Leslie Odom Jr. was a huge fan of Rent when he was cast in the musical at the age of seventeen, the youngest performer ever hired for the Broadway production. “It was getting cast in that show that made me say ‘I can do this as a job’”—he can become a professional performer.
In the sixteen years since, Odom has become a familiar face on television, appearing on some dozen series, most noticeably as Sam Strickland in Smash, but he has not abandoned the stage, performing in the world premiere of Jersey Boys at the La Jolla Playhouse, returning to Broadway in Alan Mencken’s Leap of Faith, and acting in a number of Off-Broadway shows, including a revival of Rent composer Jonathan Larson’s tick tick Boom.
“I haven’t felt as thrilled about anything as I did about that first show….until now,” Odom says. “Hamilton makes me feel the same way.” In what surely will be a star-making role, Odom portrays Aaron Burr, Alexander Hamilton’s rival (and eventual killer), in Lin-Manuel Miranda’s musical, which is opening at the Public Theater on Tuesday, February 17th.
This is not an Aaron Burr that people have seen before, and not just because Burr raps and sings R&B. Miranda presents him more sympathetically, as not just Hamilton’s rival but his equal — and almost his mirror. “They’re so bound up in each other’s lives….they’re twin souls at the top of the show.” Miranda has said.
“Burr is every bit as smart as Hamilton, and every bit as gifted, and he comes from the same amount of loss as Hamilton,” Miranda told the New Yorker. “But because of the way they are wired Burr hangs back where Hamilton charges forward. I feel like I have been Burr in my life as many times as I have been Hamilton. I think we’ve all had moments where we’ve seen friends and colleagues zoom past us, either to success, or to marriage, or to homeownership, while we lingered where we were—broke, single, jobless. And you tell yourself, ‘Wait for it.’ ”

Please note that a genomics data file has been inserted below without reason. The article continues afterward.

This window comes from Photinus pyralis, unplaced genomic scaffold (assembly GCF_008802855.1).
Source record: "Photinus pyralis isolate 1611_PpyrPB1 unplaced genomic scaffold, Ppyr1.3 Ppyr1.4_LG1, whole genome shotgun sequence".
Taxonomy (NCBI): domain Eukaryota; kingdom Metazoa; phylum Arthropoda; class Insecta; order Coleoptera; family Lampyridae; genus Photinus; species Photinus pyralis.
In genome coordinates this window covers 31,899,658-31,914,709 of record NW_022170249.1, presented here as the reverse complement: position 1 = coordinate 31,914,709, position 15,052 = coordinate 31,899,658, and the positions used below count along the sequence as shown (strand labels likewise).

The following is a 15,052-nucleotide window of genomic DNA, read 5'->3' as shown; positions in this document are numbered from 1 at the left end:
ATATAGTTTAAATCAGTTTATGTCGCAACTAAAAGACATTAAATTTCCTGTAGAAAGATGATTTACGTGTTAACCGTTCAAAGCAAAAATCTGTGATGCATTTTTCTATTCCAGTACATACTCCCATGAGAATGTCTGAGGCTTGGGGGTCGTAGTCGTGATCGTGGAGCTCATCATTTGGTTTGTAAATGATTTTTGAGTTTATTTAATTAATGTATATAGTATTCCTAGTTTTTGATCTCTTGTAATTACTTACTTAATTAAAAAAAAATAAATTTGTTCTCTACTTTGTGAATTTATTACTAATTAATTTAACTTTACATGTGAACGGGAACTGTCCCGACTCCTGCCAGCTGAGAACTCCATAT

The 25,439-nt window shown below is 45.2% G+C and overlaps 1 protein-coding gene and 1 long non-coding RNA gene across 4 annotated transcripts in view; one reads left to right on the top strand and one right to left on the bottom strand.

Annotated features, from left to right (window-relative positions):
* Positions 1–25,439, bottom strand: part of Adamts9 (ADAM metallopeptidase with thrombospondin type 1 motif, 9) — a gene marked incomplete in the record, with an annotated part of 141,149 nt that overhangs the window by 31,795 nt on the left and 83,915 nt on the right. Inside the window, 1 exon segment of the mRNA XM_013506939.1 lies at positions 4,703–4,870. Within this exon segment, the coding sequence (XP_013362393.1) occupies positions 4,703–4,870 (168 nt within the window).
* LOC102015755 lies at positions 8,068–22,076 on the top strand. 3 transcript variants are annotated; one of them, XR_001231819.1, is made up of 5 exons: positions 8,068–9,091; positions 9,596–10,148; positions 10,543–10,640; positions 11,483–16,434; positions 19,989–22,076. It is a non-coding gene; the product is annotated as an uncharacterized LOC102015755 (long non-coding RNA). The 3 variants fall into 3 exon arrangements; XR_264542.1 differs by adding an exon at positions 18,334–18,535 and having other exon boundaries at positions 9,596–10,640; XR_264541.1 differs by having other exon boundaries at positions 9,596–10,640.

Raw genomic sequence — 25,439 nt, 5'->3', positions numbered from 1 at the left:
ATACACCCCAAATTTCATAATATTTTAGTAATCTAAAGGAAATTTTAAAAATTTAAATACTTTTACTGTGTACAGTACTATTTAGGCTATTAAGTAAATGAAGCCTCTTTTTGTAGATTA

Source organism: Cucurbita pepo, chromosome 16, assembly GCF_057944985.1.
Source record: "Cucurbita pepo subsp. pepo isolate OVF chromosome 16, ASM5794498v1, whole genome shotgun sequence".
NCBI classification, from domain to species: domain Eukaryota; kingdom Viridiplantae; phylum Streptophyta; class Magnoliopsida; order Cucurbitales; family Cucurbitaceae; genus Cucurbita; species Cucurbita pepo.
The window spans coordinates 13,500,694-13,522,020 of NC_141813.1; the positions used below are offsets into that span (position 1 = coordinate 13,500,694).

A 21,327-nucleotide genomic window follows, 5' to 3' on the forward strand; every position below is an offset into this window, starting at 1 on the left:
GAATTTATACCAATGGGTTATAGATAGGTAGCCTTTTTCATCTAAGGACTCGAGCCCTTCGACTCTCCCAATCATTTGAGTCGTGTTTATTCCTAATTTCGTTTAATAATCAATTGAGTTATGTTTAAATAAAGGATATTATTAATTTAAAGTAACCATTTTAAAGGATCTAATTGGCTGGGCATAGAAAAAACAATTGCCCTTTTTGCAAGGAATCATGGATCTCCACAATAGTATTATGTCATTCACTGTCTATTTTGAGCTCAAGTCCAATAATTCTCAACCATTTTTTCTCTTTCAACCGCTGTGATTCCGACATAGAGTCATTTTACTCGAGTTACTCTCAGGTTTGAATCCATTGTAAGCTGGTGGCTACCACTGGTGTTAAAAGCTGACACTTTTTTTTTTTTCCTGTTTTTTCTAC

“Wait for It” is the title of one of Odom’s show-stopping numbers in the musical
As with Rent, Odom saw Hamilton first as a member of the audience, when Miranda brought the first act of the show to Powerhouse Theater at Vassar two summers ago through New York Stage and Film. “It is the most contemporary score you’ll ever hear—hip hop and r and b,” Odom says, “but Lin applies the rules of theater to make it work on stage.”
He was also floored by the non-traditional casting for the Founding Fathers, such as Christopher Jackson, an African-American actor and composer who has performed in such shows as In The Heights and Holler If Ya Hear Me. “I watched him step forward and introduce himself as George Washington—and I never questioned it for a second. That’s a meta layer of this show.”
Two months after he saw this work in progress, Miranda sent him an e-mail, asking for help with the show. This is what one could call a coincidence, or connections (“We knew each other casually.”), but Odom looks at it differently: “It took ten years of backbreaking hard work to get an opportunity like that. One thing leads to another. You find yourself in these rooms.”